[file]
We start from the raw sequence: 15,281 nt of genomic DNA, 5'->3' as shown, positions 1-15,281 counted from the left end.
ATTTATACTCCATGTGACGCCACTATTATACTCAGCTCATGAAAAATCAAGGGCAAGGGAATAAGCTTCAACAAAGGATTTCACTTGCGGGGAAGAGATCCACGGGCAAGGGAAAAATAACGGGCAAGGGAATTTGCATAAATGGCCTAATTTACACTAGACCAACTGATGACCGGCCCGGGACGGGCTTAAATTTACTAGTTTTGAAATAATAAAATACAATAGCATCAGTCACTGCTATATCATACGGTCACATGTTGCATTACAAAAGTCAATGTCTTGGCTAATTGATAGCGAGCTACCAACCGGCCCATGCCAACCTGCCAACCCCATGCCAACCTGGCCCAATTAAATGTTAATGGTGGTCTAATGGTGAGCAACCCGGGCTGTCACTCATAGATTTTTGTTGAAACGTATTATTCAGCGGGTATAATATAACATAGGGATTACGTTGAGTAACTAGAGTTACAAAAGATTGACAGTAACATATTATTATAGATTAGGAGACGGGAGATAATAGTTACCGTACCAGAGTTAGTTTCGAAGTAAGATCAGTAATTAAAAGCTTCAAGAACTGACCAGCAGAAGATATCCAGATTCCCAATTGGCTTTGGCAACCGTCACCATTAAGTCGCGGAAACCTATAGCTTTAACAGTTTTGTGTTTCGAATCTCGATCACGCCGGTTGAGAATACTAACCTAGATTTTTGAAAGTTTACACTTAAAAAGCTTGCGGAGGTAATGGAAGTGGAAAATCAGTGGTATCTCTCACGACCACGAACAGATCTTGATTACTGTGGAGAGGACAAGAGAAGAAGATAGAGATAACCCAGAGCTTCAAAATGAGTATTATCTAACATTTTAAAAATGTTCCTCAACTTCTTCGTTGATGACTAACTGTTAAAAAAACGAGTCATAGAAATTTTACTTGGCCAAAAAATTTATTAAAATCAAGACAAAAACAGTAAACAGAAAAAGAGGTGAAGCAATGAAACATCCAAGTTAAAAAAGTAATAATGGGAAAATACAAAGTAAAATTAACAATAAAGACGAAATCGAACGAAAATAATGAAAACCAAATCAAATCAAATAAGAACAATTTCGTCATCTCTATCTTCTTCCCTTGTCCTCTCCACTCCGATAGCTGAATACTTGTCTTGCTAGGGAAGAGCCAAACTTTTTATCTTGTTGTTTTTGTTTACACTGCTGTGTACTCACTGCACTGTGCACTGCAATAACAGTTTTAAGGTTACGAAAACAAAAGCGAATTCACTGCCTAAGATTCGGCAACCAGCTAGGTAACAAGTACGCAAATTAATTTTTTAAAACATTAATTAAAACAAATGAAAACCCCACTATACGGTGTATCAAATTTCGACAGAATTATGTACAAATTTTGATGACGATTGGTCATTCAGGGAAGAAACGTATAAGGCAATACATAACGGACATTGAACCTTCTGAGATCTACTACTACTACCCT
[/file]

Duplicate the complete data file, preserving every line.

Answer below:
We start from the raw sequence: 15,281 nt of genomic DNA, 5'->3' as shown, positions 1-15,281 counted from the left end.
ATTTATACTCCATGTGACGCCACTATTATACTCAGCTCATGAAAAATCAAGGGCAAGGGAATAAGCTTCAACAAAGGATTTCACTTGCGGGGAAGAGATCCACGGGCAAGGGAAAAATAACGGGCAAGGGAATTTGCATAAATGGCCTAATTTACACTAGACCAACTGATGACCGGCCCGGGACGGGCTTAAATTTACTAGTTTTGAAATAATAAAATACAATAGCATCAGTCACTGCTATATCATACGGTCACATGTTGCATTACAAAAGTCAATGTCTTGGCTAATTGATAGCGAGCTACCAACCGGCCCATGCCAACCTGCCAACCCCATGCCAACCTGGCCCAATTAAATGTTAATGGTGGTCTAATGGTGAGCAACCCGGGCTGTCACTCATAGATTTTTGTTGAAACGTATTATTCAGCGGGTATAATATAACATAGGGATTACGTTGAGTAACTAGAGTTACAAAAGATTGACAGTAACATATTATTATAGATTAGGAGACGGGAGATAATAGTTACCGTACCAGAGTTAGTTTCGAAGTAAGATCAGTAATTAAAAGCTTCAAGAACTGACCAGCAGAAGATATCCAGATTCCCAATTGGCTTTGGCAACCGTCACCATTAAGTCGCGGAAACCTATAGCTTTAACAGTTTTGTGTTTCGAATCTCGATCACGCCGGTTGAGAATACTAACCTAGATTTTTGAAAGTTTACACTTAAAAAGCTTGCGGAGGTAATGGAAGTGGAAAATCAGTGGTATCTCTCACGACCACGAACAGATCTTGATTACTGTGGAGAGGACAAGAGAAGAAGATAGAGATAACCCAGAGCTTCAAAATGAGTATTATCTAACATTTTAAAAATGTTCCTCAACTTCTTCGTTGATGACTAACTGTTAAAAAAACGAGTCATAGAAATTTTACTTGGCCAAAAAATTTATTAAAATCAAGACAAAAACAGTAAACAGAAAAAGAGGTGAAGCAATGAAACATCCAAGTTAAAAAAGTAATAATGGGAAAATACAAAGTAAAATTAACAATAAAGACGAAATCGAACGAAAATAATGAAAACCAAATCAAATCAAATAAGAACAATTTCGTCATCTCTATCTTCTTCCCTTGTCCTCTCCACTCCGATAGCTGAATACTTGTCTTGCTAGGGAAGAGCCAAACTTTTTATCTTGTTGTTTTTGTTTACACTGCTGTGTACTCACTGCACTGTGCACTGCAATAACAGTTTTAAGGTTACGAAAACAAAAGCGAATTCACTGCCTAAGATTCGGCAACCAGCTAGGTAACAAGTACGCAAATTAATTTTTTAAAACATTAATTAAAACAAATGAAAACCCCACTATACGGTGTATCAAATTTCGACAGAATTATGTACAAATTTTGATGACGATTGGTCATTCAGGGAAGAAACGTATAAGGCAATACATAACGGACATTGAACCTTCTGAGATCTACTACTACTACCCT